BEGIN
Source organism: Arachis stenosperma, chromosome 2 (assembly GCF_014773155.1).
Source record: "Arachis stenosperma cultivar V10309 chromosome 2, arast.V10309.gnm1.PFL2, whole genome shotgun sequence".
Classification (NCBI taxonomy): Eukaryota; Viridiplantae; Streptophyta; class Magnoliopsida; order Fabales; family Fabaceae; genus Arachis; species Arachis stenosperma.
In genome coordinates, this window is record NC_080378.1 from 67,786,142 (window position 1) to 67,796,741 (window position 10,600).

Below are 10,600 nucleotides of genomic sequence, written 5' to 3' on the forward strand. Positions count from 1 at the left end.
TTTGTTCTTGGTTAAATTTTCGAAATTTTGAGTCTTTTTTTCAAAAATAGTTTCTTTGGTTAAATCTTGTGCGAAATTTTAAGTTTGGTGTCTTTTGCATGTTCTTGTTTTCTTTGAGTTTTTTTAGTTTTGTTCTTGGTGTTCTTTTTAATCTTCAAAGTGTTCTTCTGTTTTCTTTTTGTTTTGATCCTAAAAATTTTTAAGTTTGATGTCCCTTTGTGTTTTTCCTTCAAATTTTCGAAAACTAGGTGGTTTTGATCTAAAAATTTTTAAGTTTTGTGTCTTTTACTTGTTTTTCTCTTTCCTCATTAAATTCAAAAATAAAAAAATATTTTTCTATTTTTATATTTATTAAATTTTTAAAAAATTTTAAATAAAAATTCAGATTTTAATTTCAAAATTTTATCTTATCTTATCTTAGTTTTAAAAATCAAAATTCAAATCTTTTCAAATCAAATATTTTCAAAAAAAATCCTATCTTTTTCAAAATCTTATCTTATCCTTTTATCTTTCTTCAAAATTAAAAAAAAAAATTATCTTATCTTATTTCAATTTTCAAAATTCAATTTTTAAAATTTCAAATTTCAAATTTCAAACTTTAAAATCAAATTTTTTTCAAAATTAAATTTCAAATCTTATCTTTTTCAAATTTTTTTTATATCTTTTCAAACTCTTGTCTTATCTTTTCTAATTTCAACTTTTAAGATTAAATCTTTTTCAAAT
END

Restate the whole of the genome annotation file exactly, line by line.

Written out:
Source organism: Arachis stenosperma, chromosome 2 (assembly GCF_014773155.1).
Source record: "Arachis stenosperma cultivar V10309 chromosome 2, arast.V10309.gnm1.PFL2, whole genome shotgun sequence".
Classification (NCBI taxonomy): Eukaryota; Viridiplantae; Streptophyta; class Magnoliopsida; order Fabales; family Fabaceae; genus Arachis; species Arachis stenosperma.
In genome coordinates, this window is record NC_080378.1 from 67,786,142 (window position 1) to 67,796,741 (window position 10,600).

Below are 10,600 nucleotides of genomic sequence, written 5' to 3' on the forward strand. Positions count from 1 at the left end.
TTTGTTCTTGGTTAAATTTTCGAAATTTTGAGTCTTTTTTTCAAAAATAGTTTCTTTGGTTAAATCTTGTGCGAAATTTTAAGTTTGGTGTCTTTTGCATGTTCTTGTTTTCTTTGAGTTTTTTTAGTTTTGTTCTTGGTGTTCTTTTTAATCTTCAAAGTGTTCTTCTGTTTTCTTTTTGTTTTGATCCTAAAAATTTTTAAGTTTGATGTCCCTTTGTGTTTTTCCTTCAAATTTTCGAAAACTAGGTGGTTTTGATCTAAAAATTTTTAAGTTTTGTGTCTTTTACTTGTTTTTCTCTTTCCTCATTAAATTCAAAAATAAAAAAATATTTTTCTATTTTTATATTTATTAAATTTTTAAAAAATTTTAAATAAAAATTCAGATTTTAATTTCAAAATTTTATCTTATCTTATCTTAGTTTTAAAAATCAAAATTCAAATCTTTTCAAATCAAATATTTTCAAAAAAAATCCTATCTTTTTCAAAATCTTATCTTATCCTTTTATCTTTCTTCAAAATTAAAAAAAAAAATTATCTTATCTTATTTCAATTTTCAAAATTCAATTTTTAAAATTTCAAATTTCAAATTTCAAACTTTAAAATCAAATTTTTTTCAAAATTAAATTTCAAATCTTATCTTTTTCAAATTTTTTTTATATCTTTTCAAACTCTTGTCTTATCTTTTCTAATTTCAACTTTTAAGATTAAATCTTTTTCAAAT